Laser cladding of metals and alloys is a process in which the laser is used as a heat source to melt the addition material to create a coating onto the surface of a part. A powder injection technique is typically used to create a protective coating for increased functionality, as well as restore damaged or worn surfaces. Laser cladding allows extended life of equipment and machinery in which parts are exposed to corrosion, wear or impact.
Extend the life of your equipment - contact a local IPG laser cladding engineer to learn how.
Benefits of laser cladding over alternate technologies include better metallurgy (bonding, hardness or porosity) as well as reduced part deformation and stress due to lower overall heat input. Thin-coat applications can be thinner, saving powder costs, and in most cases lasers have a significantly shorter cycle time. In all cases the ease of automation leads to higher part quality, improved productivity, and overall lower operating costs.
All arc welding processes can be used for cladding, using additional filler wire if necessary to build up thickness. Most arc cladding processes are manual, and skilled craftsmen are necessary to produce good quality.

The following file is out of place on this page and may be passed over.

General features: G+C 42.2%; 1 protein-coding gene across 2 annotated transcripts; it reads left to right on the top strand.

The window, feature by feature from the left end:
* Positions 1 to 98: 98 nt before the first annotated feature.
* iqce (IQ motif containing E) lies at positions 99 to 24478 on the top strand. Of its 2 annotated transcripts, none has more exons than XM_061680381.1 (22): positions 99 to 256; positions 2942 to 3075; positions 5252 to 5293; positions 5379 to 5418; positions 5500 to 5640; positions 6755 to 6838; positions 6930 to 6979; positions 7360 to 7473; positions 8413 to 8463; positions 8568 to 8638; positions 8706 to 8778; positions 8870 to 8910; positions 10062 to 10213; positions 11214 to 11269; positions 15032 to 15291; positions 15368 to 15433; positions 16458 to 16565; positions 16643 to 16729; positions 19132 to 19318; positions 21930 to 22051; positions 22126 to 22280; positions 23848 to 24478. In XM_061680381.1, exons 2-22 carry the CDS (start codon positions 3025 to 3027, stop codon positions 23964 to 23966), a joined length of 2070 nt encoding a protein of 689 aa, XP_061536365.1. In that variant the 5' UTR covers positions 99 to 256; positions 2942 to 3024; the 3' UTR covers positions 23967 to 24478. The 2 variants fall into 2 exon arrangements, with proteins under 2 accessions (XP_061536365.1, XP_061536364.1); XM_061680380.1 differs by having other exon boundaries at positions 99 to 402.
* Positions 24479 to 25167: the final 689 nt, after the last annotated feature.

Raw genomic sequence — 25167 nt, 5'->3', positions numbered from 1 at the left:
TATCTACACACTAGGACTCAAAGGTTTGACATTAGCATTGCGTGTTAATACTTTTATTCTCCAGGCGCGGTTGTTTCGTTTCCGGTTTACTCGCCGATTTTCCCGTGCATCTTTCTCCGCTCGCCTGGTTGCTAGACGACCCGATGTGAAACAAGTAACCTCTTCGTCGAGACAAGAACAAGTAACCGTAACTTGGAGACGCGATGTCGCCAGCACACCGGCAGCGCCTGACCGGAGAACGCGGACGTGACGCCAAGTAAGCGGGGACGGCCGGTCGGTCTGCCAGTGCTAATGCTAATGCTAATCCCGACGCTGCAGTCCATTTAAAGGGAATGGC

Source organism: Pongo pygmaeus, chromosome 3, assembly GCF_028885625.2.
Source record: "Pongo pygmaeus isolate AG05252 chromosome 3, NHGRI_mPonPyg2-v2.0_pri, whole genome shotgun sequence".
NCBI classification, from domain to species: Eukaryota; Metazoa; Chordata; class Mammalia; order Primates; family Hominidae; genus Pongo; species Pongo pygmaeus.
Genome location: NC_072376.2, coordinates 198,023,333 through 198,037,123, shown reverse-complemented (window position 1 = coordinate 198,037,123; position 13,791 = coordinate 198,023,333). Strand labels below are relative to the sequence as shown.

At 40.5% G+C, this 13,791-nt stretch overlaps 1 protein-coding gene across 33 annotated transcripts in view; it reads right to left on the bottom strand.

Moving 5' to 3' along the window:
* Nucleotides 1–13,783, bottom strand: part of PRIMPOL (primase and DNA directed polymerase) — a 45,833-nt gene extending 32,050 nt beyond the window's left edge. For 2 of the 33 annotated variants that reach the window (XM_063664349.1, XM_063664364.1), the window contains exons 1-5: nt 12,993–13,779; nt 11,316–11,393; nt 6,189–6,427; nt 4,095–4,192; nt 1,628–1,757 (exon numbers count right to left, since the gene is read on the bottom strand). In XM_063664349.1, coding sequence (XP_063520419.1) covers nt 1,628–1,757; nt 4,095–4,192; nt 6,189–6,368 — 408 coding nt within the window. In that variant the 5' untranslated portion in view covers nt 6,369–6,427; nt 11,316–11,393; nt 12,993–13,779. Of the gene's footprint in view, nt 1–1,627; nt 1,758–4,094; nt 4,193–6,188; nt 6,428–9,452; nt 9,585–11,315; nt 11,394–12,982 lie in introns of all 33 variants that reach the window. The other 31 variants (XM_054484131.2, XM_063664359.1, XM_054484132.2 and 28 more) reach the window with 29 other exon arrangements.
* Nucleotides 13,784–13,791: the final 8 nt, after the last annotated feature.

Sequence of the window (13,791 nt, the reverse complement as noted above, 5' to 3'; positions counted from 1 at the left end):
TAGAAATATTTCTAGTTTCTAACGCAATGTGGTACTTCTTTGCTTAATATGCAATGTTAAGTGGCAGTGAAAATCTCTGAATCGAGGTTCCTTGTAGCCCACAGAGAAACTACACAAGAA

Having deposition rates as high as an arc process, fiber lasers melt less of the target material, causing less mixing with, and dilution of, the desired outer coating. This results in thinner coatings, less material used, shorter cycle times and reduced processing cost.
Thermal spraying is a mechanical bonding process that pre-melts the coating powder then sprays it at high velocity to deposit on the target. Coatings have strong adhesion but high porosity and tendency to oxidation and heating affects.
Laser cladding reduces heating affects for less stress and has a shorter cycle time.
Cold spraying is a mechanical bonding process that sends particles at a very high velocity to the part surface where they deform plastically and mechanically bond. Coating adhesion is strong, and coatings are very dense, however most efficient processes use large quantities of helium as the carrier gas.
Laser cladding eliminates the need for costly helium, has a higher powder deposition efficiency and a much shorter process cycle time.
IPG fiber lasers deliver constant, stable, laser heating that results in repeatable, high-yielding parts. Unlike other solutions that suffer from power level fluctuations and degradations over time, the IPG solid-state fiber laser technology ensures repeatable performance without the need for recalibration and adjustment.
Cladding uses a lot of energy over extended periods of time, so energy efficiency has a big effect on production costs. IPG fiber lasers have the highest wall plug efficiency in the industry, meaning that more of your electricity is cladding parts – not just producing inefficient equipment heat that must be removed.
Cladding centers are typically harsh industrial environments where dust and operating conditions are challenging for equipment. IPG YLS Fiber Lasers for cladding applications are entirely solid state, and are housed in a NEMA 12, air-conditioned and sealed cabinets adding to the robustness of the unit.